Summary: 2nd in a series on King Saul, "Portrait of a Politician" -- looking at Saul’s failed leadership.

June 29, 2008

Portrait of a Politician

The Arrogant King

1 Samuel 13:5-15

Robert Clinton has studied and written a great deal about leadership. Clinton has come to the conclusion that over 70% of leaders don’t finish well. For Christian leaders, he offers six factors that contribute to leadership failure.

One is, leaders quit learning and growing. Contentment is a killer. In second place is character weakness. Third leaders stop living according to their convictions. The fourth factor is, they stop living and leading for the sake of the long-term and settle for the short-term. Fifth, they forget their influence and purpose. Finally and most critically, leaders who end poorly lose their vibrant relationship with God.

Last time we began a study of an OT leader who not only ended poorly, his whole life and rule are a case study in bad leadership. He was Saul, the first king of Israel. I’ve called his account a “portrait of a politician“. One reason for that is, he lived for his image. When you study the chapters dealing with Saul’s reign you can’t help thinking, this guy was a leader who lived for the “photo-op“. He cared much more about people’s opinion than he did about God’s. Saul also made decisions repeatedly without consulting God.

He was incurably jealous -- his jealousy gushed from his great self-centeredness. And, Saul disobeyed God without hesitation because of a drive to hold on to power.

We started in chapter 8 of 1 Samuel. You remember how the account began: the nation came to the aging prophet Samuel and demanded a king -- mostly, because they wanted to be like other nations. And -- to the prophet’s utter amazement -- God granted their request.

Between that beginning in chapter 8 and where we pick up in chapter 13, Saul was publicly designated as king, by Samuel and by God -- that was in chapters 9 and 10. One of the new king’s first challenges was from the Ammonites, who threatened Jabesh-gilead. God’s Spirit came powerfully on Saul -- he slaughtered a yoke of oxen, and he sent pieces throughout Israel, and threatened he’d do the same to the oxen of anyone who did not come to the defense of their fellow Israelites. That move produced a force of 330,000 troops -- and ended in huge victory for Israel. That’s in chapter 11.

In chapter 12, Samuel again warns God’s people. Notice up in chapter 12 -- there’s a powerful assurance of God’s continued graciousness toward His people. Look for just a minute at 12, verse 20. They’ve already confessed it was evil to ask for a king. And Samuel says, "Do not fear. You have committed all this evil, yet do not turn aside from following the Lord, but serve the Lord with all your heart. You must not turn aside." (1 Samuel 12:20, 21)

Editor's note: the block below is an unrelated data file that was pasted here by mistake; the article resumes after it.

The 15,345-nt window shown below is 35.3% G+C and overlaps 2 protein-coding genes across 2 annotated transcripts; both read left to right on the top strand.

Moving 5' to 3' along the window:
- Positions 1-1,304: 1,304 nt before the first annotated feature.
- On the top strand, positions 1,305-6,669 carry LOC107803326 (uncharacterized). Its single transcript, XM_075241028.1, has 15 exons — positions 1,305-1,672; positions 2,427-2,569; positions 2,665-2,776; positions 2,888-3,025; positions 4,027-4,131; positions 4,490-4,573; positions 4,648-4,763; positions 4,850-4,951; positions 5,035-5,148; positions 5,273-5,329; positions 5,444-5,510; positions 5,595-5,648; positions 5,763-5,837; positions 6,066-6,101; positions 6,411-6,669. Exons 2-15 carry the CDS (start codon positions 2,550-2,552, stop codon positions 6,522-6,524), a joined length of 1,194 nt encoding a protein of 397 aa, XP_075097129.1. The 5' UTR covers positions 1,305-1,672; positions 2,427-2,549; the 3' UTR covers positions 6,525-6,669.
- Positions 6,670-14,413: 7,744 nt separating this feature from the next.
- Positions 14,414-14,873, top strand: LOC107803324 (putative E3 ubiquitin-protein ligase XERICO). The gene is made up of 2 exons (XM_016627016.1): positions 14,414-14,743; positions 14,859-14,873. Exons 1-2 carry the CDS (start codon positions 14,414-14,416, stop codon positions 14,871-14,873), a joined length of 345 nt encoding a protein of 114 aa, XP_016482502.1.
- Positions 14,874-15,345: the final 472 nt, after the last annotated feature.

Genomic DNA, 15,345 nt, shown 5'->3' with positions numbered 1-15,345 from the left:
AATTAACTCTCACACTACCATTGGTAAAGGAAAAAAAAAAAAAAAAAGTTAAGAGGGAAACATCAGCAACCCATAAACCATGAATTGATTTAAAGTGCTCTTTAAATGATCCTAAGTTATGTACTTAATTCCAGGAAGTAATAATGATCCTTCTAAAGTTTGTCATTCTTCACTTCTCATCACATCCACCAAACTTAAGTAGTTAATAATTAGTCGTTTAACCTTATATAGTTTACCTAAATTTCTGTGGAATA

Then comes this powerful promise of God’s grace -- "For the Lord will not abandon His people on account of His great name, because the Lord has been pleased to make you a people for Himself." Then -- with intense seriousness -- Samuel reminded them of a Truth Israel was so prone to forget. It won’t be their king, it won’t be their army which will give them security and deliverance from enemies, it will be their God Who will defend them -- as He’s done again and again in their history.

Saul’s predicament

In chapter 13, things get dicey again, for Israel and their new king. We’re going to see, this is a test from God -- it’s an examination over the Truth Samuel just told them.

Saul’s son Jonathan has attacked a Philistine garrison. And the Philistines reacted -- with a massive build-up of force against Israel. As things continue, the situation goes from bad to worse. Verse 5 reports, the Philistines’ army included 30,000 chariots and 6,000 horsemen. There’s no number of foot soldiers, but we find out, it’s huge.

Saul again has to summon Israel to war, even though he’s just sent them home. But there’s a problem: the volunteers this time are few and far between -- and when those who do come see the Philistine hordes their numbers start evaporating. The image of their opponents is in verse 5 -- we’re told the forces were like the sand on the seashore -- it would remind you of one of those massive battle forces in Lord of the Rings.

So naturally, verse 6, when the men of Israel saw that they were in a strait (for the people were hard-pressed), then the people began to hide themselves in caves, in thickets, in cliffs, in cellars and in pits. Some put the river between themselves and the battle front. And the few that were left at the end of verse 7, with Saul at Gilgal followed him with trembling.

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